Formation of nitrating and chlorinating species by reaction of nitrite with hypochlorous acid. A novel mechanism for nitric oxide-mediated protein modification

Jason P. Eiserich, Carroll E Cross, A. Daniel Jones, Barry Halliwell, Albert Van der Vliet

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362 Scopus citations


Detection of 3-nitrotyrosine has served as an in vivo marker for the production of the cytotoxic species peroxynitrite (ONOO-). We show here that reaction of nitrite (NO2/-), the autoxidation product of nitric oxide (·NO), with hypochlorous acid (HOCl) forms reactive intermediate species that are also capable of nitrating phenolic substrates such as tyrosine and 4-hydroxyphenylacetic acid, with maximum yields obtained at physiological pH. Monitoring the reaction of NO2/- with HOCl by continuous flow photodiode array spectrophotometry indicates the formation of a transient species with spectral characteristics similar to those of nitryl chloride (Cl-NO2). Reaction of synthetic Cl-NO2 with N-acetyl-L-tyrosine results in the formation of 3-chlorotyrosine and 3-nitrotyrosine in ratios that are similar to those obtained by the NO2/-/HOCl reaction (4:1). Tyrosine residues in bovine serum albumin are also nitrated and chlorinated by NO2/-/HOCl and synthetic Cl-NO2. The reaction of N-acetyl-L-tyrosine with NO2/-/HOCl or authentic Cl-NO2 also produces dityrosine, suggesting that free radical intermediates are involved in the reaction mechanism. Our data indicate that while chlorination reactions of Cl-NO2 are mediated by direct electrophilic addition to the aromatic ring, a free radical mechanism appears to be operative in nitrations mediated by NO2/-/HOCl or Cl-NO2, probably involving the combination of nitrogen dioxide (·NO2) and tyrosyl radical. We propose that NO2/- reacts with HOCl by Cl+ transfer to form both cis- and trans-chlorine nitrite (Cl-ONO) and Cl-NO2 as intermediates that modify tyrosine by either direct reaction or after decomposition to reactive free and solvent-caged Cl· and ·NO2 as reactive species. Formation of Cl-NO2 and/or Cl-ONO in vivo may represent previously unrecognized mediators of inflammation-mediated protein modification and tissue injury, and offers an additional mechanism of tyrosine nitration independent of ONOO-.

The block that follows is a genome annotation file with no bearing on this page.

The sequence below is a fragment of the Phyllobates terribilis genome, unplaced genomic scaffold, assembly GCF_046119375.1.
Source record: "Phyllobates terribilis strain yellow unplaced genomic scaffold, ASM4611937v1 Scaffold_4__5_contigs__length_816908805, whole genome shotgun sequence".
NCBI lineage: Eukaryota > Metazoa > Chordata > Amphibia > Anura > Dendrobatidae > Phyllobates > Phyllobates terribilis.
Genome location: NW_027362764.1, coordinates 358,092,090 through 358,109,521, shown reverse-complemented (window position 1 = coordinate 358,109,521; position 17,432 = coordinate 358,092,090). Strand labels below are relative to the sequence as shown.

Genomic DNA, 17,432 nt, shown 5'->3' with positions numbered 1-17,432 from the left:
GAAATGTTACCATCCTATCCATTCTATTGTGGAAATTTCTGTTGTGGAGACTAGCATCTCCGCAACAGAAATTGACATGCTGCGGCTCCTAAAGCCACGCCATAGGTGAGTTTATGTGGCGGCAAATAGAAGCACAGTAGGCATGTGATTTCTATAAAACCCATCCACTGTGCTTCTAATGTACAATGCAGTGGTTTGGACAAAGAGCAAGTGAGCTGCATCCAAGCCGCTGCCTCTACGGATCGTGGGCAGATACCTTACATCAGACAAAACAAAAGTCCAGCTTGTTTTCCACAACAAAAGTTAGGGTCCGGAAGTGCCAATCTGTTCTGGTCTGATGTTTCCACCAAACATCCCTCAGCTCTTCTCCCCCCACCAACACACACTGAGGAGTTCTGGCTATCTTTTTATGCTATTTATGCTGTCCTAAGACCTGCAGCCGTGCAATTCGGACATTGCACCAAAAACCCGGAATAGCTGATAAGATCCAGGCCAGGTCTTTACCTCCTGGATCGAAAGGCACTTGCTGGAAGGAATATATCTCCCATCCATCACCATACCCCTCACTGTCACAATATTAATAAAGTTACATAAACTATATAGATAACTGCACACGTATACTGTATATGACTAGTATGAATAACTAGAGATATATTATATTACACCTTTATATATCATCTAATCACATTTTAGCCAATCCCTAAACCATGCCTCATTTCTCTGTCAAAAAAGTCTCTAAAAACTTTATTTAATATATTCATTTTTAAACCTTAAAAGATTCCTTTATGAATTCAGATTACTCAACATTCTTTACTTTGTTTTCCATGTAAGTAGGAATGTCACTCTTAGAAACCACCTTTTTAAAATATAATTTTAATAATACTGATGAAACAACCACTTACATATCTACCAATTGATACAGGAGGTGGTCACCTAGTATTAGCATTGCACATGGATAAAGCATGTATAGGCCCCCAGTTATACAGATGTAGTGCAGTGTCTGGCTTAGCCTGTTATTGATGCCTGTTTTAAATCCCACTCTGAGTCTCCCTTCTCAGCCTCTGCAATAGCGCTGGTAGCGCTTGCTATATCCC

Original languageEnglish (US)
Pages (from-to)19199-19208
Number of pages10
JournalJournal of Biological Chemistry
Issue number32
StatePublished - 1996


ASJC Scopus subject areas

  • Biochemistry

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